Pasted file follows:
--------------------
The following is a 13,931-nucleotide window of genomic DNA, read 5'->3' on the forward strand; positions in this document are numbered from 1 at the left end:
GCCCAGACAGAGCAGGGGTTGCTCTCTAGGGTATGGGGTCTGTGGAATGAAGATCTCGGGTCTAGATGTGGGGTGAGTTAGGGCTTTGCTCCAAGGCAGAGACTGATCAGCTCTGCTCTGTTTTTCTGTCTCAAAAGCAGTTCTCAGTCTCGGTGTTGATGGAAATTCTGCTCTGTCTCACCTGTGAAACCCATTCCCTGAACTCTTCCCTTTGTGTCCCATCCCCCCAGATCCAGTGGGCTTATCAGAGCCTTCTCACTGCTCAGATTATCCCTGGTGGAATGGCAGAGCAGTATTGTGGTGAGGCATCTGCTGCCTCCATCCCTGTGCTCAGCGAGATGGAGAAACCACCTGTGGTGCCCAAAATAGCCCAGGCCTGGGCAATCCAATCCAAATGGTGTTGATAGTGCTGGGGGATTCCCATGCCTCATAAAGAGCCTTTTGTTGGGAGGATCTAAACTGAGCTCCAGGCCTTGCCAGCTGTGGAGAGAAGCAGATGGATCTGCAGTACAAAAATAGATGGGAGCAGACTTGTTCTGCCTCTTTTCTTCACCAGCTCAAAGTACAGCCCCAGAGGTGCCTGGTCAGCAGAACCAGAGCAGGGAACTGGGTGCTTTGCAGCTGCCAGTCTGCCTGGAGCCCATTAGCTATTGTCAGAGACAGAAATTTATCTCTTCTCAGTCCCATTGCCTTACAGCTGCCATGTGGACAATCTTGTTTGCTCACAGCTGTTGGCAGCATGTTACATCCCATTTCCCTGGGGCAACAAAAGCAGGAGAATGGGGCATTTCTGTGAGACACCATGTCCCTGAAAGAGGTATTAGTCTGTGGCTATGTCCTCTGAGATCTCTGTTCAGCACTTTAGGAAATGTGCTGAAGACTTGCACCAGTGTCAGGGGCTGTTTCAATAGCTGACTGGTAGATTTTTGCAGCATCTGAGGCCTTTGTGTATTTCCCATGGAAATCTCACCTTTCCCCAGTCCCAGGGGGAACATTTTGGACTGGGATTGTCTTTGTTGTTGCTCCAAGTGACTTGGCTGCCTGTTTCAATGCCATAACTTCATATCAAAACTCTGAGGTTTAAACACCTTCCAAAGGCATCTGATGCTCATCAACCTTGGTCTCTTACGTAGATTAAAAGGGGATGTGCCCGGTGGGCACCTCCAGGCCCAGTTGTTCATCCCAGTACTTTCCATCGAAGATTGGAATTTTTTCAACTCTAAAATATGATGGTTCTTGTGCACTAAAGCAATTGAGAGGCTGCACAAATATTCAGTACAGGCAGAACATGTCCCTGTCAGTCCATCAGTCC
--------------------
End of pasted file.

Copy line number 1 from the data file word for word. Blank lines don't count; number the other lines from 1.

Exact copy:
The following is a 13,931-nucleotide window of genomic DNA, read 5'->3' on the forward strand; positions in this document are numbered from 1 at the left end: